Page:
"Although in these quick, ceremonial visits we only discussed superficial and extraneous subjects, the voice of the Count of Savigny in pronouncing these words was not the same voice he had had at the time of his wife.  In a plenitude now almost warm in its intonations, his voice revealed he was having trouble containing his innermost sentiments that sought to be expressed.  As for Hauteclaire (still Eulalie and still at the castle, as the domestic servant had informed me), it took me a long time to run into her again.  When I dropped in she was no longer in the corridor where, during the time of the Countess, she had sat working at her embrasure.  True enough, she was not there; nevertheless, the pile of laundry was in the same place, as were the scissors, and the eyeglass case, and the thimble on the window sill – all  of which told me that she should still be working there, perhaps on that warm, empty chair which she had left upon hearing me arrive.  You will remember that I had the fatuity to believe that she feared the penetration of my glance; yet at present she no longer had any reason to fear it.  She did not know the awful information which the Countess had confided to me.  Owing to her audacious and haughty nature (something I have always noticed about her), she must have been happy to be able to face the wise soul who had guessed her game.  And, as it were, what I presumed to be true was indeed the truth: the day that I finally ran into her she had happiness written all over her face in such a radiant manner that one couldn't have wiped it off even if one were to use the entire bottle of double ink with which she had poisoned the Countess!

"It was on the main staircase of the castle that we finally crossed paths once more.  She was coming down and I was going up.  She was going down, it should be said, a bit quickly; but when she saw me, she slowed her movements planning, doubtless, a sumptuous showing of her face to allow me to graze the depths of those eyes which could make a panther blink, and yet did not make me do so.  As she descended the stairs, her skirts floated behind her beneath the breaths of a rapid movement, and she seemed to be descending straight from heaven.  She was sublimely happy.  Oh, her happy state was miles above that of Serlo!  And I passed her by without the niceties that politeness necessitates, for if Louis XIV greeted his chambermaids on the stairs, at least they were not poisoners!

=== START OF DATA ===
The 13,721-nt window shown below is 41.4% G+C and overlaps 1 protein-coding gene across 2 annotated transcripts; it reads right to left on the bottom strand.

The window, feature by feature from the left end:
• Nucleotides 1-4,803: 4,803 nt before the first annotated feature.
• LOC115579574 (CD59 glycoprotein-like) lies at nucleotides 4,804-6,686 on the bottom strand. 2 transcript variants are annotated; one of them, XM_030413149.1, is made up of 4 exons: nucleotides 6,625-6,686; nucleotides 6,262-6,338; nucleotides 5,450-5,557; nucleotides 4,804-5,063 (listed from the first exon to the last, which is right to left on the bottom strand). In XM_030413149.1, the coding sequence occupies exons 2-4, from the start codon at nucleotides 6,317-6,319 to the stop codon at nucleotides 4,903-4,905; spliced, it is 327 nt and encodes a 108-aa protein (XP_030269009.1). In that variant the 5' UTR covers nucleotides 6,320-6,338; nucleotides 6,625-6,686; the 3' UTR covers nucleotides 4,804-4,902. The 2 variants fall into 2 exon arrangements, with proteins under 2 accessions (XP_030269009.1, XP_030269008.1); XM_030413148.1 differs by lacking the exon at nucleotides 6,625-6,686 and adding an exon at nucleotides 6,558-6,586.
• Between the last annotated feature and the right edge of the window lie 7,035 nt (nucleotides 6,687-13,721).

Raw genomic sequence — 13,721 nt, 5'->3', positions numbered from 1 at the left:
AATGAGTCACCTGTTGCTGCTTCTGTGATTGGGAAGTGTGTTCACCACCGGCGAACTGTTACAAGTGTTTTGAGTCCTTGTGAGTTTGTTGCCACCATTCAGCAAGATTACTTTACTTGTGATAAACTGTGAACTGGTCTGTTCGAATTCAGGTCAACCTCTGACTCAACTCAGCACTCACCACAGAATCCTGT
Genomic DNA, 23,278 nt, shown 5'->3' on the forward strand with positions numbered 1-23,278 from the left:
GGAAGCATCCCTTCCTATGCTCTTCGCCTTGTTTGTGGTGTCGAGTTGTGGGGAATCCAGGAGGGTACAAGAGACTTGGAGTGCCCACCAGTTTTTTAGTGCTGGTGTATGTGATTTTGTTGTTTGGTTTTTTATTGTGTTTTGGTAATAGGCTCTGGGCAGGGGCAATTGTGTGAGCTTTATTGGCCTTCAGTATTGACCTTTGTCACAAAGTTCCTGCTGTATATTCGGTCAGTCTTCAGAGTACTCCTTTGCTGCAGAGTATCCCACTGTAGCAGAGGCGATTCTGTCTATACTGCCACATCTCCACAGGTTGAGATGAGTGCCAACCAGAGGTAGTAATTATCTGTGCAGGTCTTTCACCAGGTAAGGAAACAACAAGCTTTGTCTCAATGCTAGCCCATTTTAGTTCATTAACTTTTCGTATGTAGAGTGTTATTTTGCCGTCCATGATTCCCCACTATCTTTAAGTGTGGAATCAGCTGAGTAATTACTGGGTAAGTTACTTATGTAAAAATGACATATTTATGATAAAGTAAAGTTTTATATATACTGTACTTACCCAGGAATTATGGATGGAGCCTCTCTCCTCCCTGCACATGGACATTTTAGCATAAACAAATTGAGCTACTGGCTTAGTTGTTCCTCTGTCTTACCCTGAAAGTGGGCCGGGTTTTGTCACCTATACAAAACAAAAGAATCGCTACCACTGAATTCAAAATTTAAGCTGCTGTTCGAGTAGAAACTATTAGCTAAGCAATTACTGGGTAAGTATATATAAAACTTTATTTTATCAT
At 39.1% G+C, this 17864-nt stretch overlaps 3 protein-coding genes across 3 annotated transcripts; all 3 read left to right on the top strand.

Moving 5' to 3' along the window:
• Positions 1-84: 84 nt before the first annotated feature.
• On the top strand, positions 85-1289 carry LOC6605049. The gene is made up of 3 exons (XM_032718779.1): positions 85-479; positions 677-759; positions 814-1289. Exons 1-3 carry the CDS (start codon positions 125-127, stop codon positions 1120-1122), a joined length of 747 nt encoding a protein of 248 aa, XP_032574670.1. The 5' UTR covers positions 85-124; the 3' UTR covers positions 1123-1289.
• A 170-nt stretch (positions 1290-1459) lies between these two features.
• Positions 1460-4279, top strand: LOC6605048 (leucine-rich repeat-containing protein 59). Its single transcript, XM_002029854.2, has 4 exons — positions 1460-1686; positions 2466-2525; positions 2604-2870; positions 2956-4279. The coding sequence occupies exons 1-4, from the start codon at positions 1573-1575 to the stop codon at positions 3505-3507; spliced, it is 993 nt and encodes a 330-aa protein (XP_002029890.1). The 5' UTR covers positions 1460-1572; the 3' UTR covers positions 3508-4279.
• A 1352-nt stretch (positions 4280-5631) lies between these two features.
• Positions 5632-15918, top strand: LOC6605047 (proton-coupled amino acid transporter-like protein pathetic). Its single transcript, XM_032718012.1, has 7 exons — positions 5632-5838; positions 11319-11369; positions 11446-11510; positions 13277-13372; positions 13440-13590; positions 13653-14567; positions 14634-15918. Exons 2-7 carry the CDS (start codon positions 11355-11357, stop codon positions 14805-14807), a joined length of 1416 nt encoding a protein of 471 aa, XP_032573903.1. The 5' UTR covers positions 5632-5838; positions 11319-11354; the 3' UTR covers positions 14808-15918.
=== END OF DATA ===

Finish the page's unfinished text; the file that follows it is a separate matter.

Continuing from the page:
"On that day then, she was still a chambermaid in dress, in situation, in white apron.  But her happy appearance, that of the most triumphant and despotic mistress, had replaced the impassiveness of the slave.  That appearance has not left her.  I have just seen her and you were able to judge for yourself.  It is more striking than the beauty itself of the face on which that happiness is spread.  This superhuman sensation of pride in happy love which she must have bestowed upon Serlo, who initially did not possess this feeling; she continues to have it, twenty years on, and I have never seen it wane nor hide itself on the faces of these two strange persons so privileged by life.  It is with this sensation that they have always responded victoriously and with a certain amount of reckless abandon to everyone, to all the ill comments, to the contempt of the indignant public, and made those they encounter believe that the crime of which for a while they stood accused was nothing more than atrocious calumny."

"But you, doctor," I interrupted.  "With all that you know can you not forsake this sensation?  I take it you have not followed them everywhere?  And, of course, you cannot see them at all hours."